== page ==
General Public? Off the bus]

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'THERE'S something like physical disgust at every person that one is not oneself.' Canetti, was it? Someone on the 22 bus would know - if not my new friend Lord Rawlinson, then one of the madwomen trumpeting generalised rage and pain. That's the joy of the 22 bus: there's an expert on board on any subject you care to mention.

Lord Devlin was much criticised when he argued, against Hart of Oxford, that the law should prohibit what the man on the 22 route from World's End to Sloane Square - more accurately, the man on the Clapham Omnibus - feels in his water to be wrong (The Enforcement Of Morals, OUP, 1965).

'What is shocking,' says Professor Ronald Dworkin (Taking Rights Seriously, 1976), 'is not Lord Devlin's idea that the community's morality counts, but his idea of what counts as the community's morality.'

Once was, I'd have lined up with Hart and Dworkin; now it seems possible that Lord Devlin had a better understanding of the sturdy good sense to be found on the 22 route than either of Oxford's distinguished professors of jurisprudence. Be that as it may, I've been pondering Canetti's remark since just before Christmas when my friend Craig Brown kept me waiting for a while in a brasserie-cum- wine bar in Covent Garden. The place was packed with what I suppose were personnel office types; odd-looking young men and still odder-looking women. And I thought, who on earth are these people?

It was like that first day at school when one was overwhelmed by how unrecognisably alien everyone was, and by the certainty that there was no one here with whom one would ever feel comfortable. One was wrong, of course. Quite soon everyone looked normal and it was boys from other schools - particularly Etonians, for some reason - who, shockingly encountered en masse, seemed obviously to have come from another planet.

'Who are these people?' I asked Brown when he at last pitched up.

'Members,' he said, 'of the General Public.'

That hadn't occurred to me. 'Good heavens,' I said.

'That's right,' he said. 'They're the people one never meets; the ones who watch Pa Larkin and Inspector Morse, who read Peter O'Toole's autobiography and find Ben Elton funny. Sometimes, and more usefully, they are used by journalists to flesh out the skeleton of some Powellian philosophical disaster.'

What was he on about? 'What philosophical disaster?'

'The habit,' he said, 'of attributing to a logical construction, such as the nation, predicates which properly can be ascribed only to the entities from which it is constructed. Thus, we are likely to read in the Sunday Telegraph that the nation is depressed, or in anguish over the fire at Windsor Castle, or that it believes crime has nothing to do with Mrs Thatcher's creation of an underclass. Have you ever met anyone who is depressed other than because his cat just died? Or who doesn't know that crime is caused by social deprivation?'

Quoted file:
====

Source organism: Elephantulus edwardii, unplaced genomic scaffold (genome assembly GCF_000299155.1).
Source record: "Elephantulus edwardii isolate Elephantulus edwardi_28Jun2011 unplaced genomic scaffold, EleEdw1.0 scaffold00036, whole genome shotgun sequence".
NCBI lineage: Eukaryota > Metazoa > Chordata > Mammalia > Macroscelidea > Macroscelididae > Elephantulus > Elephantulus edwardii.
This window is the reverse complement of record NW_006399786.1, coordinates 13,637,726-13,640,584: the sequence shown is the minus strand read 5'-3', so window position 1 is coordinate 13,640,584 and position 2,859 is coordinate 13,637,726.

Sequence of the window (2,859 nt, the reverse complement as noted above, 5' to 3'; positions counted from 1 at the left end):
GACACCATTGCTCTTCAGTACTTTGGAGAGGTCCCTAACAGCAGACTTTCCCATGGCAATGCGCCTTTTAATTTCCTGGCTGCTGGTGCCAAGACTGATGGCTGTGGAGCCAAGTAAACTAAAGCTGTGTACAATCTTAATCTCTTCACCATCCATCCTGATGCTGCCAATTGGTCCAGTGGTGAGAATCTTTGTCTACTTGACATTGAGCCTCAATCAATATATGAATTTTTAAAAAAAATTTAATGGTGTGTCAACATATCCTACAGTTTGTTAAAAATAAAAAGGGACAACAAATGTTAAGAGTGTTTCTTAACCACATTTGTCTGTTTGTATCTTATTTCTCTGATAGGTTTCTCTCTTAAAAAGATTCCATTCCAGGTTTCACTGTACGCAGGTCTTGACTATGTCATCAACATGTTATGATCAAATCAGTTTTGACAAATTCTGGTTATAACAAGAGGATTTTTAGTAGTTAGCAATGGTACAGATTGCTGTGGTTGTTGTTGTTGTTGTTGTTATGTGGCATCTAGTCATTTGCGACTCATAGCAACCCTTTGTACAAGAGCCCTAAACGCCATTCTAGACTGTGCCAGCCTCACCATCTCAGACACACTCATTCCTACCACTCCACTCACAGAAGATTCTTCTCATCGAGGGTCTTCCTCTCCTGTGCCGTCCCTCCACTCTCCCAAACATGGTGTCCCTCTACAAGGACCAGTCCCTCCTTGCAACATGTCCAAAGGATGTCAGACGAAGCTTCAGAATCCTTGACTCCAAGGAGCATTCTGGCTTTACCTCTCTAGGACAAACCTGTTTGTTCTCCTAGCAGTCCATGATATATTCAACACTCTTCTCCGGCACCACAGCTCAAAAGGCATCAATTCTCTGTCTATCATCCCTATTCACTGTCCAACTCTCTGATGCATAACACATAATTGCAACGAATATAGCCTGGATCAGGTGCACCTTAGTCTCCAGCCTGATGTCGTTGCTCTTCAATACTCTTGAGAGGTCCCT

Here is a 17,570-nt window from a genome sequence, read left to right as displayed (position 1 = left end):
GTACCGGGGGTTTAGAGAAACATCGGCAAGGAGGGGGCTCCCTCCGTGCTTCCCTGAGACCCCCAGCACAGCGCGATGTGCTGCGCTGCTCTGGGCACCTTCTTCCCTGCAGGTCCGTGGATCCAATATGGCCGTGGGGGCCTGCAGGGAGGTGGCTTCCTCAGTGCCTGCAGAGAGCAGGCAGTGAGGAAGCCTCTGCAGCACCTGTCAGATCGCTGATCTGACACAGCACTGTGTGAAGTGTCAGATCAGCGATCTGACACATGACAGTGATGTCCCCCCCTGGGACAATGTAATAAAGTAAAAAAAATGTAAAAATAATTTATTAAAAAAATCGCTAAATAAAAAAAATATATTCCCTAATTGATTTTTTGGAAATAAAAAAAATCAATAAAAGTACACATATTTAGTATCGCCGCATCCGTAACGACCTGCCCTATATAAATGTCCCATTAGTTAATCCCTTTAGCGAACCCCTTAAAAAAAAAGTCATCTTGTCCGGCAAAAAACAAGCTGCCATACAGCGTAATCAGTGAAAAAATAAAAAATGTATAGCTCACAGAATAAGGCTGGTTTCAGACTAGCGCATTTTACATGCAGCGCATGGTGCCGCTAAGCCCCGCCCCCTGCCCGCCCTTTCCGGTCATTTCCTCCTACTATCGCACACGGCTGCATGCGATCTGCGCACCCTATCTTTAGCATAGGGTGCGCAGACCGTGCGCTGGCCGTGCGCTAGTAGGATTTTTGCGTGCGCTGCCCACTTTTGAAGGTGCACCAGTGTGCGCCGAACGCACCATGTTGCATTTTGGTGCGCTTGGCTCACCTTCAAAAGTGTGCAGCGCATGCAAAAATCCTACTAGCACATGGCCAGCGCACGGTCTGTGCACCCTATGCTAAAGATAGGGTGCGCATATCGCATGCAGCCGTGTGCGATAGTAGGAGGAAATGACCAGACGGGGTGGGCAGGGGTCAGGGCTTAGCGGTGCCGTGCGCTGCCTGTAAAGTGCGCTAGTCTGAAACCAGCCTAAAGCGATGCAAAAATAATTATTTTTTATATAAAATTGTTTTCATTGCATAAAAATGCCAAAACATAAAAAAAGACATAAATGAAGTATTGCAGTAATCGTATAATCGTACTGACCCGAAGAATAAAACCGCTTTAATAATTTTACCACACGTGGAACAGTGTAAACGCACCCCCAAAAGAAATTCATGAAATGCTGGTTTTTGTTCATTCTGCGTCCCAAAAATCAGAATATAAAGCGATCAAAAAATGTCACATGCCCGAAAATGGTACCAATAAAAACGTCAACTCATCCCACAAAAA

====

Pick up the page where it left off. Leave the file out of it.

'Certainly not,' I said.

'Well there you are,' he said. This struck me as very deep for about 10 seconds and then as quite the opposite. It's a depressing fact that some people do think Ben Elton is funny, and may even believe that crime is caused by original sin. What was alarming about these brasserie types was their brute, first- day-at-school, unfamiliarity; their sudden arrival in one's life without a past.

And that brings me, of course, to dinner parties and their attendant horrors. Lady Leighton, whom I met last week, you may remember, on a number 22 bus, has asked me to one of these and I am greatly dreading it.

If, on a 22 bus, a member of the General Public suddenly expresses a monstrous view to do with law and order, or, worse, goes into a Ben Elton- type routine ('Why is it -

why is it - that station announcers always refer to the train standing at platform three? I mean, it's quite obvious that the train isn't standing. It's lying down. Why doesn't he say, the train now lounging at platform three in a rather attractive negligee? Why doesn't he . . .'), you can say: 'Get off the bus, madam, you've missed your stop.'

You cannot do that at a dinner party. If, at a dinner party, some overexcited youth suddenly says: 'Why is it - why is it . . .' you can't flat- hand him in the face and say: 'I'm out of here.' You're stuck, grinning wildly while your hostess endlessly stirs a salad which will, in any case, be disgusting.

Thank goodness for the 22 bus. On the 22 bus you can meet members of the General Public in a series of short, sharp shocks, and apart from that one has one's friends. A friend won't suddenly shock you by impertinence towards Americans, or drinking beer, or expressing a preference for Ben Elton over Bottom.

I rang up Mark Chapman this week and asked him what he thought of Bottom. 'Dreadful,' he said.

'What about Ben Elton?'

'I think he's very clever.'

Back to the drawing board, it seems - or the 22 bus.

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